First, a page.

|Edition No. 12||
July 8, 2011
Here are the standings through last night, July 7, 2011:
The season has turned into a classic dogfight between the Chiefs, Wahoos, Cubs and Tribe. As we finish up the first half of the campaign, it is anyone’s ballgame at this point.
At the other end of the galaxy, Jim Ed has decided that he likes the company down near the league rectum, and so his team has joined the Bears and the Senators in a wrestling match for the penultimate spot in the standings, anywhere but in the cellar. Welcome to the league bowels, Tirebiter! You are in fine company.
After the deposition of a plastic surgeon at UMass in Worcester last Friday, I had the pleasure of spending the evening at a Pawtucket Red Sox game against the visiting Rochester Red Wings at McCoy Stadium in Pawtucket, RI. For those few hours at this beautiful old green cathedral, there was no place on earth at which I would have rather been.
McCoy Stadium was erected in 1942, making it 69 years old. It was named in honor of the Honorable Thomas P. McCoy, the mayor of Pawtucket from 1936 to 1945. It has 4,014 box seats and 6,017 general admission seats, for a total capacity of 10,031. There were at least that many fans present for the Red Wings game on Friday night, as the blue collar following of the PawSox (as they are affectionately known) were anxious to witness the glorious fireworks display set for that evening after the contest.
The PawSox crowd was worked up into a lather as the game began, but a bit of starch was taken out of the crowd when the Red Wings’ leadoff hitter, Dustin Martin, incinerated the first pitch of PawSox lefty Felix Doubront with a mammoth home run far over the right field fence. Nevertheless, the crowd remained spirited and hopeful even as Doubront labored to give up six runs in the first four innings, on the way to taking a loss in a game which ended up at 8 for the Red Wings and 4 for the hometown PawSox.
McCoy Stadium (I wish they would call it McCoy “Park”) is the first International League ballpark that I have visited, and it is a splendid venue. I imagine that Possum has made a number of sojourns to Pawtucket to see the Triple A team of his beloved Red Sox play. It is a fantastic place to see a ballgame, from the box seats behind the infield to the GA seats down the lines to the berm seating in the outfield‒‒not a bad seat in the house. The beer of choice is Gansett, brewed at the nearby Narragansett Brewery, and served cold and frothy. Gotta have one.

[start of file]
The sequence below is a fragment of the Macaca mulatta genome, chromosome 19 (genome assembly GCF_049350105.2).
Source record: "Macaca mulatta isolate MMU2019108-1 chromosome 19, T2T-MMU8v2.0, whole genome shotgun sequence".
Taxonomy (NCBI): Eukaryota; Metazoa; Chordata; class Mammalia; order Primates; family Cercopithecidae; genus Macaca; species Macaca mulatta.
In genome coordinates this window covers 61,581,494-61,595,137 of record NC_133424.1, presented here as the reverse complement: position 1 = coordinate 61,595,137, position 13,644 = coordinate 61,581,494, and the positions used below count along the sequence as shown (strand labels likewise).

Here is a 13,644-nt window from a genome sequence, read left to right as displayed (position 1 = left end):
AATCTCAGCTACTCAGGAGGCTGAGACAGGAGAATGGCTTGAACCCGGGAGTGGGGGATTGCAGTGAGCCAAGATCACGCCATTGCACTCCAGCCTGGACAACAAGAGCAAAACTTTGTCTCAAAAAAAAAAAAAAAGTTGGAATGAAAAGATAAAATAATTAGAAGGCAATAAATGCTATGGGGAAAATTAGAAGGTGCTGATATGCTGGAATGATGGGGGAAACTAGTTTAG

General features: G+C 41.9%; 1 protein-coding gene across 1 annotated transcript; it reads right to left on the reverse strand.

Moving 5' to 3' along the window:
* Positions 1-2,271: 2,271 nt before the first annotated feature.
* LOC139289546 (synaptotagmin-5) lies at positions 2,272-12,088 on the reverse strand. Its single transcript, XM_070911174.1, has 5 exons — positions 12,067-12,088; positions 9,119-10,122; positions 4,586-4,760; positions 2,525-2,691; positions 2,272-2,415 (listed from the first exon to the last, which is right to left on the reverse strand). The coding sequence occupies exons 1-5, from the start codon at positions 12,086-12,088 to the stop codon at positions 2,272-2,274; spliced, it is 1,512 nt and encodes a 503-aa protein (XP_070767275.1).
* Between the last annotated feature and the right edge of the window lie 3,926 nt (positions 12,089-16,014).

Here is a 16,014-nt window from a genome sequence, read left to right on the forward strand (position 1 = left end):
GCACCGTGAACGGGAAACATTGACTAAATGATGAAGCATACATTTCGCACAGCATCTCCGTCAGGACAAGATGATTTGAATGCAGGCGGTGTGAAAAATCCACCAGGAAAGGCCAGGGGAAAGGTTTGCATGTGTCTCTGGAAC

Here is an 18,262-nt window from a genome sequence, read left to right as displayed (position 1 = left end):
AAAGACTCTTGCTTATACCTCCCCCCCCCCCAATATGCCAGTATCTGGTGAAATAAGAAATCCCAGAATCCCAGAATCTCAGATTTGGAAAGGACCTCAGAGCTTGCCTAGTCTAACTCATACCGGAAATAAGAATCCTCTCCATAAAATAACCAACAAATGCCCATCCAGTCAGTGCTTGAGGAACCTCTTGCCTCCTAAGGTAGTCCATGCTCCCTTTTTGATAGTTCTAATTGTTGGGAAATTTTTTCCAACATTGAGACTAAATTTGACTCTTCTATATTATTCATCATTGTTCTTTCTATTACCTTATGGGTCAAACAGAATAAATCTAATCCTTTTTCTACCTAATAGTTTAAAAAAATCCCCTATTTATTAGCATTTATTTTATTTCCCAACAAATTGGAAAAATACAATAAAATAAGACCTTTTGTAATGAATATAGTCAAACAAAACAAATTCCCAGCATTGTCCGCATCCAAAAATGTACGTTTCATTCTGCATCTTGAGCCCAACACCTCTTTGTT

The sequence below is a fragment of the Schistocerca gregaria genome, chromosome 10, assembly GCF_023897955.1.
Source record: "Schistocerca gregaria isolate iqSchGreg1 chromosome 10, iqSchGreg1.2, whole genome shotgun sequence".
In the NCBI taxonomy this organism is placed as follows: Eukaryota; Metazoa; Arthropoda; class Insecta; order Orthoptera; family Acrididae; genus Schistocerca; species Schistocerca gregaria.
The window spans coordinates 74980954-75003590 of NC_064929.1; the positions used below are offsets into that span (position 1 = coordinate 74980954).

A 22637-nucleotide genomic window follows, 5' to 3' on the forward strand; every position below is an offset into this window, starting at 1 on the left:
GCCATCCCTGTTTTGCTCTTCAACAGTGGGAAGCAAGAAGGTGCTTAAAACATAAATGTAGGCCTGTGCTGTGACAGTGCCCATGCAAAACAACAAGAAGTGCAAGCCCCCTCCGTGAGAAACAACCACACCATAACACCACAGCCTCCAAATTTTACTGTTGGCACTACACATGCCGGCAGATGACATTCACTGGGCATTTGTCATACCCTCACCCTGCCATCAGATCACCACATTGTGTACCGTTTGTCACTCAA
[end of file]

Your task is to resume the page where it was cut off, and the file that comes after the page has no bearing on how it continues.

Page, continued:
More later on this, but McCoy Stadium is the site of the longest professional baseball game ever played, a 33-inning affair between the same PawSox and Red Wings in April of 1981, featuring such well known Red Sox as Wade Boggs and Marty Barrett, and the Orioles’ Cal Ripken, Jr., who played third base for Rochester. The game began on April 18, remained tied through 32 innings, was suspended at 4:00 a.m. after 32 innings (with 19 fans remaining out of the 1740 who entered the turnstiles), and won by the PawSox the following June 23rd in the bottom of the 33rd inning, after 16 minutes of play, when Marty Barrett scored on an RBI single by Dave Koza.
I could not make a trip to Rhode Island without paying a visit to the Rhode Island State House, a beautiful, classical structure completed in 1900 at the cost of just over $3 million. The Rhode Island State House boasts the fourth largest of the four famous unsupported marble domes in the world, measuring 50 feet in diameter. The top three are St. Peter’s in Rome, the Minnesota State Capitol, and the Taj Mahal. Not bad company.
On top of the dome, 224 feet above the terrace, is the statue of the Independent Man, a somewhat doughy looking fellow who is the symbol of Rhode Island’s independent spirit. Mr. Independent was cast out of 500 pounds of bronze and stands 11 feet tall, holding a spear in one hand. Would love to see a battle royale between the Independent Man and our own Sower down in Lincoln. But maybe that’s just me.
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